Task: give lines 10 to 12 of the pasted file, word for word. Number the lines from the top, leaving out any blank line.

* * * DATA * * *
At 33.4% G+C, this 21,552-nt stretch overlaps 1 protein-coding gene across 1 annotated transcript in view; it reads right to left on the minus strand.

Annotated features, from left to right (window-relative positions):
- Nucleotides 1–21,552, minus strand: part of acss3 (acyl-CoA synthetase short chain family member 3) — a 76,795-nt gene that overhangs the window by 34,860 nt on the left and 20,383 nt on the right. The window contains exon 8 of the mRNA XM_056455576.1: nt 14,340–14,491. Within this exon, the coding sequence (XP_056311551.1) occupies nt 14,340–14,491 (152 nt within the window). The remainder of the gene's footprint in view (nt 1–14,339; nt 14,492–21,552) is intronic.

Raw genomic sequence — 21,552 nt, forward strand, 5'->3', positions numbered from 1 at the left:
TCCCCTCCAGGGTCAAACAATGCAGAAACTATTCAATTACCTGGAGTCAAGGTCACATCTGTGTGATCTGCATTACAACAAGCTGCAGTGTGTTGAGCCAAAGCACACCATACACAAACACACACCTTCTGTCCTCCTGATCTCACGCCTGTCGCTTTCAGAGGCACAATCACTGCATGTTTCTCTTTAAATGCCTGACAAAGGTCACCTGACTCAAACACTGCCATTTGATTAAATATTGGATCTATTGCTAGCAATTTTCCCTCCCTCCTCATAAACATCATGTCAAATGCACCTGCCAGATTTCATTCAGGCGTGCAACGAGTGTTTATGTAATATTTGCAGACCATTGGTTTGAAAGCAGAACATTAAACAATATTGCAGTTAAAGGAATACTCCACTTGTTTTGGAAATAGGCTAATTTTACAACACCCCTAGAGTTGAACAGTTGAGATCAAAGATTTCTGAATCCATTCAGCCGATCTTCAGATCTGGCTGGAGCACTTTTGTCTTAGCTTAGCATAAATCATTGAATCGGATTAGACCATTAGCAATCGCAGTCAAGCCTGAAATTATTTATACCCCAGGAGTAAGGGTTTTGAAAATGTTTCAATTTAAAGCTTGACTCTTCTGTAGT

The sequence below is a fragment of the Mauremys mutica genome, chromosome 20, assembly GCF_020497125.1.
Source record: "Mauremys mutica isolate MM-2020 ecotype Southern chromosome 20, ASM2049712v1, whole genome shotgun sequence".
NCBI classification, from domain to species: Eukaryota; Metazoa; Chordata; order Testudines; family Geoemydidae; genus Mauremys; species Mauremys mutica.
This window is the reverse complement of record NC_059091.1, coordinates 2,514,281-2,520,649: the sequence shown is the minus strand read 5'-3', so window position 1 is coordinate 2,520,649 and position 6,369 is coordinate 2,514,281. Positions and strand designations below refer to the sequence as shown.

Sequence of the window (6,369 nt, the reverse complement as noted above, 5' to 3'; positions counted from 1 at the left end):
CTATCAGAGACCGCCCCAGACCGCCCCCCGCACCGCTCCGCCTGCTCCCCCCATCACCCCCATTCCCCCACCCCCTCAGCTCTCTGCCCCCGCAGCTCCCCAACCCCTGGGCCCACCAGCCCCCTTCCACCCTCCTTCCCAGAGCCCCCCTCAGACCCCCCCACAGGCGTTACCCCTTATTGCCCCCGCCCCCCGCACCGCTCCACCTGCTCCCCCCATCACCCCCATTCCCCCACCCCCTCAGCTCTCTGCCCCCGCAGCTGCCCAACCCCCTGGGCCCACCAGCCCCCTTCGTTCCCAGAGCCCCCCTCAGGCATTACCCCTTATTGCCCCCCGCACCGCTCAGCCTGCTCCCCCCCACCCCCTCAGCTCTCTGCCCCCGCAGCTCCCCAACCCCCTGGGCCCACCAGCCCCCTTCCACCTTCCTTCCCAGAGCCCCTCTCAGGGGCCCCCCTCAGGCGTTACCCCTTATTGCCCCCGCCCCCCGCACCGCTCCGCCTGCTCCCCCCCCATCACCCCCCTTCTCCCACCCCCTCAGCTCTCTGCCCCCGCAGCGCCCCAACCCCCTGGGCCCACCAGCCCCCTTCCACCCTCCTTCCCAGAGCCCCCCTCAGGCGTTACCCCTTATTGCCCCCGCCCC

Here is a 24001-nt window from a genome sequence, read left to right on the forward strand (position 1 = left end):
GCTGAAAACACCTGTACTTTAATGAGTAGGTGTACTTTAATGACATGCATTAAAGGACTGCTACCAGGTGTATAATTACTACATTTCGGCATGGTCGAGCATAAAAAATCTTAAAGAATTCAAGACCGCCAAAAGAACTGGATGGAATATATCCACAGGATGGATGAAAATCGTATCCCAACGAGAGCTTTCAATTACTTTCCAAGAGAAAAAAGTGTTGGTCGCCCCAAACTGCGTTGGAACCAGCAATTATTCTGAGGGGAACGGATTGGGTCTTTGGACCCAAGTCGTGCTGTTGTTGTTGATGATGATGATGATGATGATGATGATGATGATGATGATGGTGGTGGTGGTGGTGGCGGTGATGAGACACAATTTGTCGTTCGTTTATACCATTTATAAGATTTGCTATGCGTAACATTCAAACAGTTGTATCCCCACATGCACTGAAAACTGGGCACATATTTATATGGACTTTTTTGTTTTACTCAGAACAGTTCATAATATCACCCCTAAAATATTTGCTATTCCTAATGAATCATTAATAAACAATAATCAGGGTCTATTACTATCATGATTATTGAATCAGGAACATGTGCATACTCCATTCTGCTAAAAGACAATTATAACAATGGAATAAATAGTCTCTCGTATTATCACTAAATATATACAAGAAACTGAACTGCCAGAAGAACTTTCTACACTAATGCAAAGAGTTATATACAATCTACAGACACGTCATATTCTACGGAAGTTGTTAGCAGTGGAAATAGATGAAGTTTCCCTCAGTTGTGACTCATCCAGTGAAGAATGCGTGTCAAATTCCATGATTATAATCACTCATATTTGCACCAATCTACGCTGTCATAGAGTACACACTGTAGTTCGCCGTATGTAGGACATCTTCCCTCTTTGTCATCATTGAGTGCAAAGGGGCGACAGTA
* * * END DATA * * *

Sequence of the window (6,369 nt, the reverse complement as noted above, 5' to 3'; positions counted from 1 at the left end):
CTATCAGAGACCGCCCCAGACCGCCCCCCGCACCGCTCCGCCTGCTCCCCCCATCACCCCCATTCCCCCACCCCCTCAGCTCTCTGCCCCCGCAGCTCCCCAACCCCTGGGCCCACCAGCCCCCTTCCACCCTCCTTCCCAGAGCCCCCCTCAGACCCCCCCACAGGCGTTACCCCTTATTGCCCCCGCCCCCCGCACCGCTCCACCTGCTCCCCCCATCACCCCCATTCCCCCACCCCCTCAGCTCTCTGCCCCCGCAGCTGCCCAACCCCCTGGGCCCACCAGCCCCCTTCGTTCCCAGAGCCCCCCTCAGGCATTACCCCTTATTGCCCCCCGCACCGCTCAGCCTGCTCCCCCCCACCCCCTCAGCTCTCTGCCCCCGCAGCTCCCCAACCCCCTGGGCCCACCAGCCCCCTTCCACCTTCCTTCCCAGAGCCCCTCTCAGGGGCCCCCCTCAGGCGTTACCCCTTATTGCCCCCGCCCCCCGCACCGCTCCGCCTGCTCCCCCCCCATCACCCCCCTTCTCCCACCCCCTCAGCTCTCTGCCCCCGCAGCGCCCCAACCCCCTGGGCCCACCAGCCCCCTTCCACCCTCCTTCCCAGAGCCCCCCTCAGGCGTTACCCCTTATTGCCCCCGCCCC

Here is a 24001-nt window from a genome sequence, read left to right on the forward strand (position 1 = left end):